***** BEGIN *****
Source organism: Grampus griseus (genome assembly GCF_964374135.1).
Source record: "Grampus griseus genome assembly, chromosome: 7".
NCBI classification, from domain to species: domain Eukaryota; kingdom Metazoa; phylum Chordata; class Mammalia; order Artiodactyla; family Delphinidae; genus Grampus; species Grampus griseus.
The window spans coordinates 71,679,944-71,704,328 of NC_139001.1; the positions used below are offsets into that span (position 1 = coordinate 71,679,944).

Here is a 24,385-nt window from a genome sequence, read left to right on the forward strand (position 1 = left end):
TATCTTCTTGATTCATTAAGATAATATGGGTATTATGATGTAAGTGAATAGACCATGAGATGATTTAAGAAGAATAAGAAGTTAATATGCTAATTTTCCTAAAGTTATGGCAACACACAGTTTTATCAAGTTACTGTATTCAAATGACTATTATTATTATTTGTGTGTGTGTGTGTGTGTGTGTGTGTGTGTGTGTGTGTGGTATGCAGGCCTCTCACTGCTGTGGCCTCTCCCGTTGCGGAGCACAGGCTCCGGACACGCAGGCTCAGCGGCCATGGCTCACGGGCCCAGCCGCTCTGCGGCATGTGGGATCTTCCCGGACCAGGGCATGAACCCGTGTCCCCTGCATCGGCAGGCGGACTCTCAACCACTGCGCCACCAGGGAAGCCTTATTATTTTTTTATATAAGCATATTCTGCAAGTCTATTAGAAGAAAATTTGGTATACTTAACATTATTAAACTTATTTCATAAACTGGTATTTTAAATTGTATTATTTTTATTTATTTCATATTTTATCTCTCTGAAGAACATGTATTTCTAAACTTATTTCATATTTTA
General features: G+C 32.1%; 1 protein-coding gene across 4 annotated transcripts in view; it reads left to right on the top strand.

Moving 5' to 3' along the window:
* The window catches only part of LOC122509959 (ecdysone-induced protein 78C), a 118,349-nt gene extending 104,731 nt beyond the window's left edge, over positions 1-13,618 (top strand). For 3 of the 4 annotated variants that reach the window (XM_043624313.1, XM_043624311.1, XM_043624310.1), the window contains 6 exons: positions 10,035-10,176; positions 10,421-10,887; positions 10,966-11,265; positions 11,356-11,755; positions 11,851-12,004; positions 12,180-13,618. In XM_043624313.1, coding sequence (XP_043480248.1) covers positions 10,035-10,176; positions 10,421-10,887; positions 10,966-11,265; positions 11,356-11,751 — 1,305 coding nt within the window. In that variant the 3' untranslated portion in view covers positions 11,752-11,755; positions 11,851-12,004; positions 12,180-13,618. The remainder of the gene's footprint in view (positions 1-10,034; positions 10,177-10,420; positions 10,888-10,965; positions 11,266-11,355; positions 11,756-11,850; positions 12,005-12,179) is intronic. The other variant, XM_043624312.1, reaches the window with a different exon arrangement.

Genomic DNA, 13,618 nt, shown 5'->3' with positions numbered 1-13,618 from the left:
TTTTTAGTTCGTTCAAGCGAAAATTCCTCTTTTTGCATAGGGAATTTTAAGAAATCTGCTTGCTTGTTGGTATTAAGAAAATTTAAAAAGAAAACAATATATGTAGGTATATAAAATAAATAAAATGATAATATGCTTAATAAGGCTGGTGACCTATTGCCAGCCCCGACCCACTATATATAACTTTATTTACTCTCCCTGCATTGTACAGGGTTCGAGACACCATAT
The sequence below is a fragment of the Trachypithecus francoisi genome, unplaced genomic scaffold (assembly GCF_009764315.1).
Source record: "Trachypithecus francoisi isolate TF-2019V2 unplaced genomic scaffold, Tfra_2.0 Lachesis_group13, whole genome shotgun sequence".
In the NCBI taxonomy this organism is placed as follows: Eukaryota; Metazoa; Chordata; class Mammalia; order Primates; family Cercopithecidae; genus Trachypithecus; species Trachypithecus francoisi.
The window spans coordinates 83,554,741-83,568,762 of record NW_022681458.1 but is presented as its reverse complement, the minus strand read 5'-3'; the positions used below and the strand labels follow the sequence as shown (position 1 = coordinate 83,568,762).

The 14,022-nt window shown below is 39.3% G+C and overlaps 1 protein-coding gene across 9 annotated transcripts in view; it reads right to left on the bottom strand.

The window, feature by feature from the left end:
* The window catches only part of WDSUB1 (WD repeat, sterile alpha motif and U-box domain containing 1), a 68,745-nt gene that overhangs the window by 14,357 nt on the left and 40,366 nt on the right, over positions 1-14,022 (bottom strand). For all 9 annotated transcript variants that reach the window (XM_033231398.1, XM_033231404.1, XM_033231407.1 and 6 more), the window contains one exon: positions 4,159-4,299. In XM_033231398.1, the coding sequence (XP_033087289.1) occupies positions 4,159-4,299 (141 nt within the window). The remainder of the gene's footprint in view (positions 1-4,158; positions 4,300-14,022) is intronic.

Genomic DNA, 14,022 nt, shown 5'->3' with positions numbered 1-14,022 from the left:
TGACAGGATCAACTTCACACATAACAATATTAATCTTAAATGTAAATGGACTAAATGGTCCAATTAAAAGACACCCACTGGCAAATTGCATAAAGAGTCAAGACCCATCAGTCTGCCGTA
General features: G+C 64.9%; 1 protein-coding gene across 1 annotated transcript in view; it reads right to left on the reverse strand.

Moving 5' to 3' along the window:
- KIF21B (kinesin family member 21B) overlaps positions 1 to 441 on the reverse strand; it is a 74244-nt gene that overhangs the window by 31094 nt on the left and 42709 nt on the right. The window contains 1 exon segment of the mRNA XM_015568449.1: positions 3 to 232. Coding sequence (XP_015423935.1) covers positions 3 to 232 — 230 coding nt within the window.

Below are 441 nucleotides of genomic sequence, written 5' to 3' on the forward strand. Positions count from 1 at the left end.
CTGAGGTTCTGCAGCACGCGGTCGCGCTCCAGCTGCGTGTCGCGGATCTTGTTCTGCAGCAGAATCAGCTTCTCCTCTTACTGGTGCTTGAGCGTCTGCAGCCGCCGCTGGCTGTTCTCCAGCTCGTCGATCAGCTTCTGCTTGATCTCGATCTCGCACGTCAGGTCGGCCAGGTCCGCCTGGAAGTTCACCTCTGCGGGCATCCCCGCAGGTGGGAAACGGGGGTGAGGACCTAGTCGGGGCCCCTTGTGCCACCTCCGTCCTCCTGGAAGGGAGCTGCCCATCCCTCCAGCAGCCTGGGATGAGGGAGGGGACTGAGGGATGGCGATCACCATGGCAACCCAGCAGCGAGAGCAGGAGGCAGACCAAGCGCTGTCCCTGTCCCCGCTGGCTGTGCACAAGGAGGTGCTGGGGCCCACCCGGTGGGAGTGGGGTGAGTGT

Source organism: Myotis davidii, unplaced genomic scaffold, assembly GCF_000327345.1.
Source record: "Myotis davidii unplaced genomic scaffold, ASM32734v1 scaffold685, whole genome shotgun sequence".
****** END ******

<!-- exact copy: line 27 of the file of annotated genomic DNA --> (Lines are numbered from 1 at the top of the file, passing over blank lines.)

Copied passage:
Source record: "Myotis davidii unplaced genomic scaffold, ASM32734v1 scaffold685, whole genome shotgun sequence".